Individual redundancy consultation: HR help

    Individual redundancy consultation

    IN THIS ARTICLE

    The process of managing individual redundancies differs from that of collective redundancies, including the individual redundancy consultation requirements. This makes it important for employers, HR and managers to understand the difference and follow the correct and lawful procedures to avoid tribunal claims.

    Making an employee redundant

    Employees become redundant if you are no longer carrying out the business in which they were employed, or if your requirement for an employee to perform work of a specific type or at a specific location has ceased or diminished. In other words, you no longer need them because the business has ceased, or you simply do not need that many employees to do a particular kind of work.

    What is the individual consultation process for redundancy?

    All employees are entitled to a consultation with their employer if they are at risk of being made redundant, or are ‘affected’ by the redundancies of others, even if they are not at risk themselves. A consultation process is a period of constructive dialogue and information-sharing between an organisation and its employee, which may or may not result in redundancy.

    The type of consultation depends on the number of employees being made redundant at the same time.

    • If there are between one and nineteen employees being made redundant then there are no rules on how this consultation should be carried out, except that it should be meaningful.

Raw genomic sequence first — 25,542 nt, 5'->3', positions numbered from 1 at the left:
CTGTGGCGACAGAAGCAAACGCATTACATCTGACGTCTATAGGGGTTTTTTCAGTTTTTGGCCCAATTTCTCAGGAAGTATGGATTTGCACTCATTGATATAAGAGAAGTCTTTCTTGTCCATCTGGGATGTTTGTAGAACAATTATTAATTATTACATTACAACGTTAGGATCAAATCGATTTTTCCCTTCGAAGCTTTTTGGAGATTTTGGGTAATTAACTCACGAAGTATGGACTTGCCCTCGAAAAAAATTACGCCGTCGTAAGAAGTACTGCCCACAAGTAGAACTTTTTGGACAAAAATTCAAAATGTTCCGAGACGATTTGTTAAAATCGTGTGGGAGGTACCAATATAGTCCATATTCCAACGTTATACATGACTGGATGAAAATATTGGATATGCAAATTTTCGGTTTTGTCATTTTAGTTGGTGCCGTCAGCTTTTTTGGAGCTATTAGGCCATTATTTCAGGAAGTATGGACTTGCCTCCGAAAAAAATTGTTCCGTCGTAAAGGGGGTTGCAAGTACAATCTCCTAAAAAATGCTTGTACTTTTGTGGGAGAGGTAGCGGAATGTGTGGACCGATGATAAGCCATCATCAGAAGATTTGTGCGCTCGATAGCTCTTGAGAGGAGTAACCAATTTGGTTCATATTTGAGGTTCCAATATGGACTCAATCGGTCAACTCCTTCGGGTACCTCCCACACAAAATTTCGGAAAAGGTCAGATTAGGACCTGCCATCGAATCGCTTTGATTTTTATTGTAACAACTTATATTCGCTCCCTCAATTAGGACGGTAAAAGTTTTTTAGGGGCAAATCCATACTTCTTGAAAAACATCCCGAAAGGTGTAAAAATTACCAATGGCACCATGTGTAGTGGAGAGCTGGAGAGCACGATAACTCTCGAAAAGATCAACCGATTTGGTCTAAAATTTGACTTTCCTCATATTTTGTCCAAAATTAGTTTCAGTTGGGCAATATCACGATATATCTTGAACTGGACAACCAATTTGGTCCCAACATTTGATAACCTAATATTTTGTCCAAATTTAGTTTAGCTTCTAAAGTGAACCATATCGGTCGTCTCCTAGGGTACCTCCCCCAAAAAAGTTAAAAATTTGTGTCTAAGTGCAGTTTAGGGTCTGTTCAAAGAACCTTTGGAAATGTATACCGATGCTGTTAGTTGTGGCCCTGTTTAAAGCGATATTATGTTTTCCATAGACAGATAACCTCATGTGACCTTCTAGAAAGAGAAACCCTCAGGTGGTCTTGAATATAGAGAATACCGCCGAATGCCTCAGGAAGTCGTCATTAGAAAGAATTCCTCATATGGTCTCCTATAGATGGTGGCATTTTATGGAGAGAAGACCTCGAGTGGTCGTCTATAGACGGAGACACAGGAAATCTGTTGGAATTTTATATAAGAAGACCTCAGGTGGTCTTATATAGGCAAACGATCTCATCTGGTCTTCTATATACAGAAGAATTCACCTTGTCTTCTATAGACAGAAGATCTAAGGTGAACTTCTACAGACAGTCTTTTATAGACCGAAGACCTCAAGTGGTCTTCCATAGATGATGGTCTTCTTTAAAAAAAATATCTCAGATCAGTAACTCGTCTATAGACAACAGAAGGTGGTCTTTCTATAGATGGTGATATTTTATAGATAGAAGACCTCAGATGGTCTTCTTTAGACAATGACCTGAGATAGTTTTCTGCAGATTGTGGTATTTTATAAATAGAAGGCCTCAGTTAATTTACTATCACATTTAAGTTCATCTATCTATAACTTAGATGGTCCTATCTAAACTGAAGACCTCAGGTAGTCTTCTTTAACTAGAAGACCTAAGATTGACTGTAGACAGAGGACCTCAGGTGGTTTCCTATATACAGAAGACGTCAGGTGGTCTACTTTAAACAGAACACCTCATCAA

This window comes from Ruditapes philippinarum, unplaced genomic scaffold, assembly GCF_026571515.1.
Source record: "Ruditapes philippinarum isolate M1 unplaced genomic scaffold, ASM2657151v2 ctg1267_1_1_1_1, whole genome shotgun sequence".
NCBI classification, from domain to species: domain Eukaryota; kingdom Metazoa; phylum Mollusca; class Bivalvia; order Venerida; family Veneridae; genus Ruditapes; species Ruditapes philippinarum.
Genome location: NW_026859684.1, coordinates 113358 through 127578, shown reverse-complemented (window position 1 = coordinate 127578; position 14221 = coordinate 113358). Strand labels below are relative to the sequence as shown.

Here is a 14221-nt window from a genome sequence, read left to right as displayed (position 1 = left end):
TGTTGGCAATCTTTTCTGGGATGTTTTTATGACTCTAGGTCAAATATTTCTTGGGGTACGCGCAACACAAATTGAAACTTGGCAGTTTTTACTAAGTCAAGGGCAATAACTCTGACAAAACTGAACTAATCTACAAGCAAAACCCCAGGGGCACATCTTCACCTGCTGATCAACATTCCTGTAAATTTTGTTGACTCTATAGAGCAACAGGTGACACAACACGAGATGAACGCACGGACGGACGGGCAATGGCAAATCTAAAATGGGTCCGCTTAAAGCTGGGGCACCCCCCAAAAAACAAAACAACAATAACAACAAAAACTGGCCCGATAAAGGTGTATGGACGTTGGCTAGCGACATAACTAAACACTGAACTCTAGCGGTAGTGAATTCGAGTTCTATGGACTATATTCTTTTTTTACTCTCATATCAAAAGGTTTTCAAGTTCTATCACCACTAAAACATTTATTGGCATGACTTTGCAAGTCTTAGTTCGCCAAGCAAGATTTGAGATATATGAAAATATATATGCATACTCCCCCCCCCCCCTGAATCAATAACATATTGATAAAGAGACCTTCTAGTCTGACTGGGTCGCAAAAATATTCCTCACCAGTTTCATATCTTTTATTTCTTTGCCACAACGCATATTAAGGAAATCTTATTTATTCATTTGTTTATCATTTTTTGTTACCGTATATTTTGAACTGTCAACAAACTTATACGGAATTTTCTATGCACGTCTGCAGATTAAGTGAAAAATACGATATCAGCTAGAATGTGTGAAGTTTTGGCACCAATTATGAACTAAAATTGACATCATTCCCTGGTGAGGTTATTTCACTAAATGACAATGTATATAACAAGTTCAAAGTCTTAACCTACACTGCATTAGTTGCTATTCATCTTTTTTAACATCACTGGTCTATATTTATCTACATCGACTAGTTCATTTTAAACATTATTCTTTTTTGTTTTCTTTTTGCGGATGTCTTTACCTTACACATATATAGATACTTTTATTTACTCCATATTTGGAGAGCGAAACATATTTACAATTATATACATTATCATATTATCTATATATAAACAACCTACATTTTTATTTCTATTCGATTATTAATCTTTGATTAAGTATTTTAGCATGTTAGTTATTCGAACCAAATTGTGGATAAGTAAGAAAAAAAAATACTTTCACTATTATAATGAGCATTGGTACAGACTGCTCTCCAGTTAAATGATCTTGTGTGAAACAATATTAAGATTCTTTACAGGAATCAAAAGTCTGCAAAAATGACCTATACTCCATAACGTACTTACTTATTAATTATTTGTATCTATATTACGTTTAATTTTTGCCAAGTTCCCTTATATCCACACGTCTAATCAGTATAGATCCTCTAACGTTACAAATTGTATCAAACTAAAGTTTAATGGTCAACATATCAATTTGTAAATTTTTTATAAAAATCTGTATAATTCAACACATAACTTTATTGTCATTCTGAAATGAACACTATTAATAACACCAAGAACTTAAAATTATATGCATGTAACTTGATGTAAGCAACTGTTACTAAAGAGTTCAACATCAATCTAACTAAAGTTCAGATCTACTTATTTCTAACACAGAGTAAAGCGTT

• If there are more than 20 employees being made redundant, then the rules on collective redundancies apply, the consultation periods are longer, and there are rules on when you must start the consultation.

    It is important to note that voluntary redundancies are included in the total figure.

    For fewer than twenty employees, there is no stipulated start date for the consultation period. However, you must have in mind the statutory notice periods when planning the redundancy process.

    Statutory notice periods are as follows:

    • if the employee has been employed for between one week and two years, then the notice period is one week;
    • for between two and twelve years of employment the notice period is one week for each complete year of employment; and
    • for employment over twelve years, the notice period is capped at twelve weeks.

    You should check your employees’ contracts on an individual basis in case they are entitled to more notice than the statutory minimum above.

    How long should individual consultation period last?

    It is impossible to say for how long an individual redundancy consultation period should last. The golden rule is that it must be long enough for you and the employee to have had time to consider your positions and for the employee to feel that their feedback has been considered. Sometimes two separate meetings with an employee will be sufficient. However, it could be that up to four meetings are necessary, with the final meeting being the dismissal meeting, in order for the appropriate amount of information sharing between employee and employer to take place.